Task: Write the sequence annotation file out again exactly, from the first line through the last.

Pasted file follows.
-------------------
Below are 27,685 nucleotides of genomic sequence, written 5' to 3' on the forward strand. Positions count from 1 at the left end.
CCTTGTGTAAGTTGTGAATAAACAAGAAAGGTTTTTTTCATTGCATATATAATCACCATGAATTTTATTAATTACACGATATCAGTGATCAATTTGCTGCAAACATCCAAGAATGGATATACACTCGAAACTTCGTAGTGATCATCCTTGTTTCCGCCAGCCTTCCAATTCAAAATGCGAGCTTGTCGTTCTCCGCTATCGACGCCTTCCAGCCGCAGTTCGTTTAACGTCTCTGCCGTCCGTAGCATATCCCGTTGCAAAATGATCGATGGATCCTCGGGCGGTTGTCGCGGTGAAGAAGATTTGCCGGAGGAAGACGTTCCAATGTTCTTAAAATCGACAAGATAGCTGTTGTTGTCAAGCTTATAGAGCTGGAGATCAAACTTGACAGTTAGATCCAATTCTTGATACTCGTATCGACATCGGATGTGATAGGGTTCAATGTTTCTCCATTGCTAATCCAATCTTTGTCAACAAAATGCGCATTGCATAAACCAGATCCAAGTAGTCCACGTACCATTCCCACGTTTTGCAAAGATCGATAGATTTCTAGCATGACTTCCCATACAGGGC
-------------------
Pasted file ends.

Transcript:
Below are 27,685 nucleotides of genomic sequence, written 5' to 3' on the forward strand. Positions count from 1 at the left end.
CCTTGTGTAAGTTGTGAATAAACAAGAAAGGTTTTTTTCATTGCATATATAATCACCATGAATTTTATTAATTACACGATATCAGTGATCAATTTGCTGCAAACATCCAAGAATGGATATACACTCGAAACTTCGTAGTGATCATCCTTGTTTCCGCCAGCCTTCCAATTCAAAATGCGAGCTTGTCGTTCTCCGCTATCGACGCCTTCCAGCCGCAGTTCGTTTAACGTCTCTGCCGTCCGTAGCATATCCCGTTGCAAAATGATCGATGGATCCTCGGGCGGTTGTCGCGGTGAAGAAGATTTGCCGGAGGAAGACGTTCCAATGTTCTTAAAATCGACAAGATAGCTGTTGTTGTCAAGCTTATAGAGCTGGAGATCAAACTTGACAGTTAGATCCAATTCTTGATACTCGTATCGACATCGGATGTGATAGGGTTCAATGTTTCTCCATTGCTAATCCAATCTTTGTCAACAAAATGCGCATTGCATAAACCAGATCCAAGTAGTCCACGTACCATTCCCACGTTTTGCAAAGATCGATAGATTTCTAGCATGACTTCCCATACAGGGC